BRIEF DESCRIPTION OF THE DRAWING

Many of the attendant advantages of the present invention will become more readily apparent and better understood as the following detailed description of exemplary embodiments is considered in connection with the accompanying drawings in which:

FIG. 1 is front elevational view of one embodiment of ceramic discharge lamp constructed in accordance with this invention;

FIG. 2 is a side elevational view of the ceramic discharge lamp of FIG. 1;

FIG. 3 is a sectional view taken along the line 3--3 of FIG. 1;

FIG. 4 is a side elevational view of an alternative embodiment of the ceramic discharge lamp of this invention; and

FIG. 5 is a sectional view taken along the line 5--5 of FIG. 4.

DESCRIPTION OF THE PREFERRED EMBODIMENTS

Referring now in detail to the drawing wherein like reference characters represent like parts throughout the several views, there is illustrated in FIGS. 1 and 2, one embodiment of the arc tube mounting structure of this invention. The ceramic discharge lamp generally designated 10 includes an outer envelope of glass 12 attached to a standard mogul base 14. A pair of lead in conductors 16, 18 are conventionally connected to the mogul base 14 and extend through a reentrant stem press 20 at the base of the envelope 12 in the conventional manner. Mounted on the upper end of lead in conductor 18 is the arc tube support frame 22 which serves both to retain and mount the arc tube within the outer envelope as well as conduct electricity to the upper electrode of the arc tube. The arc tube support frame 22 is substantially 7-shaped including the vertical arm 24 which extends for substantially the length of the outer glass envelope from its interconnection with the lead in conductor 18 and terminating in a horizontal arm portion 26 which extends diametrically across the outer envelope 12 adjacent the end thereof remote from the base 14. At the end of the horizontal arm 26 remote from its intersection with the vertical arm 24 is a downwardly directed short arm 28. Resilient spring members 30 are mounted on the short arm 28 and the upper end of the vertical arm 24 and serve to retain the frame 22 in a central location within the outer envelope 12 through resilient contact with the inner surface of the outer envelope.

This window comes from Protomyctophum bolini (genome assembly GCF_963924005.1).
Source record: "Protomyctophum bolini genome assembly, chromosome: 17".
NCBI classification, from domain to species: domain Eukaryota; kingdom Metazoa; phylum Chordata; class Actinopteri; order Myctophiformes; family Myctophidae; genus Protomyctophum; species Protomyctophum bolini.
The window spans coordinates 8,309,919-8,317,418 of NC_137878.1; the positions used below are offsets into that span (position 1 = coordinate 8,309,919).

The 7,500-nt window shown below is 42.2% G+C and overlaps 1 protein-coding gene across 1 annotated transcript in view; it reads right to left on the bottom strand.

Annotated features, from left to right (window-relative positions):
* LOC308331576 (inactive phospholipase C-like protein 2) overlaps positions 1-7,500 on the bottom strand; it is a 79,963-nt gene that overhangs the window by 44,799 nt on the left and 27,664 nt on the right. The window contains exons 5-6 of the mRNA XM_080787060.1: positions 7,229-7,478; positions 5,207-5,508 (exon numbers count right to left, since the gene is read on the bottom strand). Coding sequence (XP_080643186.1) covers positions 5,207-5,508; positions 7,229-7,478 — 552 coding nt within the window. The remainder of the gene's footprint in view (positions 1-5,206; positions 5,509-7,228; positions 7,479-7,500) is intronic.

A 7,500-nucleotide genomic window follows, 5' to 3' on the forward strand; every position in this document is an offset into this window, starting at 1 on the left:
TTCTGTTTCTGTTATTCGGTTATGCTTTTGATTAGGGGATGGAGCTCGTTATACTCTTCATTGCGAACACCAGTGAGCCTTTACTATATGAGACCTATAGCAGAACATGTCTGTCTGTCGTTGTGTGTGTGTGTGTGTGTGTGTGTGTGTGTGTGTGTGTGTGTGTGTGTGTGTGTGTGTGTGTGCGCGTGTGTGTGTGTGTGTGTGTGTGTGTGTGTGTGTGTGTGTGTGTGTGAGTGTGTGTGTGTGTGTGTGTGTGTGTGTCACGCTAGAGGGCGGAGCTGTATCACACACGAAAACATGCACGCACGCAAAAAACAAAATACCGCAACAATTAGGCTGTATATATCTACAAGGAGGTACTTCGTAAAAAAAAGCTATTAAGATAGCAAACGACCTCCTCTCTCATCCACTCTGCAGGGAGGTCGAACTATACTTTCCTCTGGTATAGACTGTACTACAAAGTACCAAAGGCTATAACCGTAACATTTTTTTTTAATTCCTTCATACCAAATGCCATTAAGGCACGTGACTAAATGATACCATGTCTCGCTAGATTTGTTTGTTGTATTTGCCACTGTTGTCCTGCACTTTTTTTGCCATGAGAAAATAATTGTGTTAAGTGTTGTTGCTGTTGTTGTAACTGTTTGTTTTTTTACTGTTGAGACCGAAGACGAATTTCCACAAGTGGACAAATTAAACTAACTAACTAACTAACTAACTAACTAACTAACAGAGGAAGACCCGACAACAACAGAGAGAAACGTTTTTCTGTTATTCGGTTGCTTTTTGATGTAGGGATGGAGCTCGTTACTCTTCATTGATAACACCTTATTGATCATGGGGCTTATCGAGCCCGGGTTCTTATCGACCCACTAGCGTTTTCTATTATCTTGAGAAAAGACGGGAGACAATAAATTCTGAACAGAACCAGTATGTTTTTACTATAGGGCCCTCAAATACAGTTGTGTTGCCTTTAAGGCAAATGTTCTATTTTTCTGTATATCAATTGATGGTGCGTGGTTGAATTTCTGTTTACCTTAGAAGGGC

A conventional ceramic arc tube 32 includes end closure members or end caps 34 sealing off the ends thereof and carrying on their inner surfaces arc supporting electrodes 36. The upper end cap 34 as illustrated in FIGS. 1 and 2 includes on its outer surface a mounting tab 38 to facilitate the mounting of the arc tube to the arc tube support frame 22. It will be apparent that the mounting tab 38 could equally be a piece of exhaust and fill tubulation as illustrated at 40 and employed in the preferred embodiment in connection with the lower end cap 34.